Timing is everything, has become cliche’ and I’m not sure who said it first, but it is so apropos to the events of the last week. The topic of race in America has been a very prevalent topic in the various Social Networking sites from Twitter to Facebook, and has extended into the mainstream conversation because of a couple of events.
Last week a question was posted on Facebook by Rhonda Crowder, a reporter for the Call & Post Newspaper, “Do you think we live in a post-racial America? Does racism still exist? Have WE really overcome?” The question prompted a great deal of conversation, with most saying that racism is still strong and present in the United States.
My take on the question was that yes, we have the first black president and life has definitely changed for him, but on “Main Street” things are very similar to what they were prior to January 20, 2009.
My full response was: Racism is a condition that will continue to exist for a long time. The fact that we have a black president does not negate racism, it simply says that more whites and other minorities were willing to vote for President Obama. For main street the issues of racism have not been eradicated and in some ways have been exacerbated by the economic times … that we now find ourselves in. As time continues there may be an end to racism as we know it today, but as human beings I agree with a previous respondent – we will always find a way to see ourselves as better than someone else. Finally, at the heart of racism is power, or a sense of power, so it really depends on who has the ultimate power many years from now as to what shape racism will take on.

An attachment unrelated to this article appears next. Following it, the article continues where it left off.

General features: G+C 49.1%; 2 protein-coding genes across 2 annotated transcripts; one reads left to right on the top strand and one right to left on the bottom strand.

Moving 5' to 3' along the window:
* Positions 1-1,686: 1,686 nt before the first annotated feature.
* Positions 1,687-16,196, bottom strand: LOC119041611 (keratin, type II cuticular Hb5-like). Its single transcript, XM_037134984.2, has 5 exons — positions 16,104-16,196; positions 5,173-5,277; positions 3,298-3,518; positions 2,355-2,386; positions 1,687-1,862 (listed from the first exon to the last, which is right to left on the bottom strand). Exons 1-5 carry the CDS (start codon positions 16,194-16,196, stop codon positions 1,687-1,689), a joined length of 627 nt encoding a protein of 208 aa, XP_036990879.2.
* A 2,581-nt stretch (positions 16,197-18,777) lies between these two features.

The exchange was interesting and thought provoking, but it became very timely on Monday when I learned that Harvard University professor Henry Louis Gates had been arrested at his own home. The headlines, blog posts, and tweets spoke of racial profiling and racism. I immediately thought of Rhonda’s question, and thought here is a living example of how things have not changed in America.
Dr. Gates is world-renowned for his documentaries on genealogical research and tracing African American history. He definitely does not look like a thief, but then again what does a thief look like? During an interview on CNN he explained that he would not leave his house because the moment he was out of his house he could be arrested for suspicion of burglary. To think that the officers responding to the call had never heard of him or seen him is astonishing! But it is further proof that there is a long way to go before racism is non-existent.
I don’t think that we will see that day because racism is about more than differences in skin color, it has a great deal to do with perceptions of power and superiority, and while the level of racism felt by people of color may shift as those of color become more powerful the shift will be to another undeserved group.
What do you think? Next…Racism within the race.